Springtime – a season of change, a season of hope, and a season of color.  I’ve always looked forward to spring and its warmth and beauty.  In Minnesota spring seems to condense and then open up all in a small time period.  It’s as if you can literally watch the grass become green and the leaves pop out from the buds on the trees.  Everything draws deep into the color palettes as Mother Nature wakes up from winter.  One of my favorite flowers are tulips with all their styles and hues, colors and textures.  They are the precursor to the abundance of late spring and summer and all the rich colors that follow.  On a dreary day they can be the one bright spot in the garden.  And on a sunny day they glow as their colors are set off by the warmth and brilliance of the sun.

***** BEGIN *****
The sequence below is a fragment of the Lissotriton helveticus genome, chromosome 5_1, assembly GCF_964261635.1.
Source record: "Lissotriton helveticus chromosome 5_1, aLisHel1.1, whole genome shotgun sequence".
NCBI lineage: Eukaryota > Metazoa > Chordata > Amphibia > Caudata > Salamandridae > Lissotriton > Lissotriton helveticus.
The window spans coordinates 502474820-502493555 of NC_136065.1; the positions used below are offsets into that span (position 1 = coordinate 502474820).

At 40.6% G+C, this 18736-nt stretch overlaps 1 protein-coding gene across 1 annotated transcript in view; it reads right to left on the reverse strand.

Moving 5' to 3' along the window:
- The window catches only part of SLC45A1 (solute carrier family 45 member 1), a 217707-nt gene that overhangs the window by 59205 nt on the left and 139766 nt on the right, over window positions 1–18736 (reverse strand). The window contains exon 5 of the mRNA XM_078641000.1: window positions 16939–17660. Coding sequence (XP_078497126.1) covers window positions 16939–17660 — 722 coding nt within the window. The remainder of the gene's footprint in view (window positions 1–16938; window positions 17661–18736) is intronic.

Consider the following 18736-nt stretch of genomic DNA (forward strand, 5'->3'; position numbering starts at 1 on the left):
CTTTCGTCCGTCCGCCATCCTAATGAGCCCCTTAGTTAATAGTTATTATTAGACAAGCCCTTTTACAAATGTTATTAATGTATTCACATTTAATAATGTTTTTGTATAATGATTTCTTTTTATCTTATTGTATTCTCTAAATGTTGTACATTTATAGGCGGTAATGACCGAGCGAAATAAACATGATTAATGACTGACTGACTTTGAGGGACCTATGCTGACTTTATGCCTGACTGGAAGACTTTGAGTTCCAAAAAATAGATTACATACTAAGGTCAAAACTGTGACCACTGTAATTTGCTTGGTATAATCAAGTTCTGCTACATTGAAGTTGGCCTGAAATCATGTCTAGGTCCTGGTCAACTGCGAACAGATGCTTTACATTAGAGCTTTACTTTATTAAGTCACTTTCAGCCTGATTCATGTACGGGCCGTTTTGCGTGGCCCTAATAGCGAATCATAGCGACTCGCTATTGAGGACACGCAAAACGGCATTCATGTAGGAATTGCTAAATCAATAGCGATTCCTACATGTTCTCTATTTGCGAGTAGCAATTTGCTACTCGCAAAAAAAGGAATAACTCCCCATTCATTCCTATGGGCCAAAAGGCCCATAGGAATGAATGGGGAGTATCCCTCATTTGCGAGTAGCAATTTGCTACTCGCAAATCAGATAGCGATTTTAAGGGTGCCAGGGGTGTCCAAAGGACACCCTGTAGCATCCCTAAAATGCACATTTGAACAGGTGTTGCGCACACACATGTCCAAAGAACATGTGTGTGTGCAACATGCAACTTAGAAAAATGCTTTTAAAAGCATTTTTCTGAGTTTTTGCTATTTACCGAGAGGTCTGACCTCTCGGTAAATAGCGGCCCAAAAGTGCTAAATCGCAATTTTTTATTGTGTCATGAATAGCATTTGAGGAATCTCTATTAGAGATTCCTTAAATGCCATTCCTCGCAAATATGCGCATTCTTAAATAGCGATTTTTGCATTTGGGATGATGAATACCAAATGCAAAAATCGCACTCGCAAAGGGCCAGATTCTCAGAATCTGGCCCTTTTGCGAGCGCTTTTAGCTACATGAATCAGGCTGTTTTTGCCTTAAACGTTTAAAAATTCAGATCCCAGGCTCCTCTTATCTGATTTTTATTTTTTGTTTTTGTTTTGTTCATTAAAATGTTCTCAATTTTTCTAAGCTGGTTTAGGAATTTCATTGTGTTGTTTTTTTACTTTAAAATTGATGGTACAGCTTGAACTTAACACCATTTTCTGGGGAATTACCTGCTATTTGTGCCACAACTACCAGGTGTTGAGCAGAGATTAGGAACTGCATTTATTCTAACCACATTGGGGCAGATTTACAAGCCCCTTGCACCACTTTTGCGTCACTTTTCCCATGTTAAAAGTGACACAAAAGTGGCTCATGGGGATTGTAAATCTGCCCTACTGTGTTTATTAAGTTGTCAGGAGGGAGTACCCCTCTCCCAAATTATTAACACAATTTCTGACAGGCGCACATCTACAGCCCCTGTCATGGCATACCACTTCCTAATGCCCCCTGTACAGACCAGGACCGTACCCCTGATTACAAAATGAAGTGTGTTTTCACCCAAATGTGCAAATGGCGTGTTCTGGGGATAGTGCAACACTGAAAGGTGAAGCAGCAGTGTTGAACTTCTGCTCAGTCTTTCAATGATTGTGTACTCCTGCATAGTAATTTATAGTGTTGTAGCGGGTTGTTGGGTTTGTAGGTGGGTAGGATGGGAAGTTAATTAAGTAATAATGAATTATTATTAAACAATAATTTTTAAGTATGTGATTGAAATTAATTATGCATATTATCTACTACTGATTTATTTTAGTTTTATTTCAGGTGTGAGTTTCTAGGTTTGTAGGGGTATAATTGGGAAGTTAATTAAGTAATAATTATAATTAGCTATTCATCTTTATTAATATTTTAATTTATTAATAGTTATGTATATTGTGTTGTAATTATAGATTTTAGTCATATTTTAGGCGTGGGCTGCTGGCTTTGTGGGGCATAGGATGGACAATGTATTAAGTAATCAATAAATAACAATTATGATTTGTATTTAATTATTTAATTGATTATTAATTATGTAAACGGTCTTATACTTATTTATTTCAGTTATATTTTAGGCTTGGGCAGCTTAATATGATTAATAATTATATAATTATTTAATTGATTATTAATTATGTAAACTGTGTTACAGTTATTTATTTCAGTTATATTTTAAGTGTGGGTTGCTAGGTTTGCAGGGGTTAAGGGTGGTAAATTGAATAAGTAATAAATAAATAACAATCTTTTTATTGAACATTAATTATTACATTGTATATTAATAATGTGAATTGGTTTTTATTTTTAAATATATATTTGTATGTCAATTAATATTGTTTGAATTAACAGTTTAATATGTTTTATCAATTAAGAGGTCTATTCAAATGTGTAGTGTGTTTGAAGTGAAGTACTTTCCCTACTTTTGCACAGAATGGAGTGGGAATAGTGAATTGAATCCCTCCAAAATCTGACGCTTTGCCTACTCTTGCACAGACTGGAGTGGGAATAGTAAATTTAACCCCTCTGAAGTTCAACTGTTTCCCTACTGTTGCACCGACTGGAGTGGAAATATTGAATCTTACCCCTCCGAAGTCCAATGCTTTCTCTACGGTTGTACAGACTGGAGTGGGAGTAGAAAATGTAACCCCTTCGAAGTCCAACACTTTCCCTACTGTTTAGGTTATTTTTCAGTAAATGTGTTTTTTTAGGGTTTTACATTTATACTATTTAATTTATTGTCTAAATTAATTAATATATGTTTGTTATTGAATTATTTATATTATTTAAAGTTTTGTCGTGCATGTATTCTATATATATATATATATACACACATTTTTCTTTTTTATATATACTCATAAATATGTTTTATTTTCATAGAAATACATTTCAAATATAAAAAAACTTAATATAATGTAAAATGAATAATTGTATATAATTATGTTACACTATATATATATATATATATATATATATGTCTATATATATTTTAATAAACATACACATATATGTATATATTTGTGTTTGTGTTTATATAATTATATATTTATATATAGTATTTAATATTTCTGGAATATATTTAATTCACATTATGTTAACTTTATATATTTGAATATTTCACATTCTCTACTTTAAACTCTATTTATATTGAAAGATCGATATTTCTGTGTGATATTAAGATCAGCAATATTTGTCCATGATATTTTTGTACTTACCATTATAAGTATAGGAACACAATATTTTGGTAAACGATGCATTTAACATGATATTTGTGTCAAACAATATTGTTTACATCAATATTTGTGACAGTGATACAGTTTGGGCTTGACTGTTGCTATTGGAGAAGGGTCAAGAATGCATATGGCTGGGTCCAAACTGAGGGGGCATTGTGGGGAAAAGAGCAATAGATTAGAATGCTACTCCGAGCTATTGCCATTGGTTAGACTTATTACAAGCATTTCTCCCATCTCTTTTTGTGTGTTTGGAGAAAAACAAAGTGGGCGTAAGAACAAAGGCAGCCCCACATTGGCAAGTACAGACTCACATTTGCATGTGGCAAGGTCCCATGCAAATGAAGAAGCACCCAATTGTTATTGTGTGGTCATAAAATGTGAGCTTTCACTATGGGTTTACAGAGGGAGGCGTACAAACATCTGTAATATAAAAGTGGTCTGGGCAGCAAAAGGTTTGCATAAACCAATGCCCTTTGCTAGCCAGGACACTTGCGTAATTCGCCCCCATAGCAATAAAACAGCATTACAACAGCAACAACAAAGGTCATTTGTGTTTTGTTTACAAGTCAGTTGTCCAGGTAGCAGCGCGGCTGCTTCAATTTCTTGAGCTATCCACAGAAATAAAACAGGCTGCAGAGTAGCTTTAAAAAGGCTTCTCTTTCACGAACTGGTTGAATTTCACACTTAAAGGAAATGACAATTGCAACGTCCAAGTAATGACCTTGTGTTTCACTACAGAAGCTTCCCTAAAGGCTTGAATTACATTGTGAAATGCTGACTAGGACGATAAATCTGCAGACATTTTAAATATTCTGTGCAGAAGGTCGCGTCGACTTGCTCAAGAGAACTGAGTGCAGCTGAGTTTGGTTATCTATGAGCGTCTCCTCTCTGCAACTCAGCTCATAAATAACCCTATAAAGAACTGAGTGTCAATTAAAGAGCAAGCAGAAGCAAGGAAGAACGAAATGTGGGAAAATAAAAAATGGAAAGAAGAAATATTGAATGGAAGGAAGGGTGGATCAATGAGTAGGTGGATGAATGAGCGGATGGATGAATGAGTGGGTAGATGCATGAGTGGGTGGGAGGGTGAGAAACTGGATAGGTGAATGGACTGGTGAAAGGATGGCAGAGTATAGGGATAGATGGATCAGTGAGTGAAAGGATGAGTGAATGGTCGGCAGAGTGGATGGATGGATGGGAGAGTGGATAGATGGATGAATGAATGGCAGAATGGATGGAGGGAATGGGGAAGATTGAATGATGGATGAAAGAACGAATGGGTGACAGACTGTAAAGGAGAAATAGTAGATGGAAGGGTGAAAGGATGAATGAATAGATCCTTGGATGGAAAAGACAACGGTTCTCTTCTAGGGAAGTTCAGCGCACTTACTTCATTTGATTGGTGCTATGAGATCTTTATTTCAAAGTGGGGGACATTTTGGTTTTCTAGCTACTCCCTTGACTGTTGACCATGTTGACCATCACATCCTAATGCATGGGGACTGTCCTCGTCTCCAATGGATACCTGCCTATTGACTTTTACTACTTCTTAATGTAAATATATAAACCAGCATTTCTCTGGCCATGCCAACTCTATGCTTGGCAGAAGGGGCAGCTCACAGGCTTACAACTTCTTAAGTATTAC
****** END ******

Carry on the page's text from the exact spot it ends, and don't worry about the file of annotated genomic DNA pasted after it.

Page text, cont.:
As we are all social distancing and staying at home, our world is dominated by our views looking out.  Many of us have become observers of the transition of seasons, the angle of the sun coming through our windows, and our neighbors that pass by walking their dogs.  It’s good to look out to recognize and confirm that winter moves into spring, the sun continues to rise, and our neighbors are still in our neighborhood.  That’s what gives us a sense of normalcy in these uncertain times.

This photo takes a different approach and looks inside from the outside.  The sunlight streams through the window, lighting the vase amidst the darkness behind it.  Shadows are created across the curtain by the window frame.  The lace is delicate and beautiful, set off against the coarse texture of the wall.  Perhaps our inside worlds are just as beautiful now as the outside world, if we take a moment to observe and appreciate where we are at this moment and what surrounds us.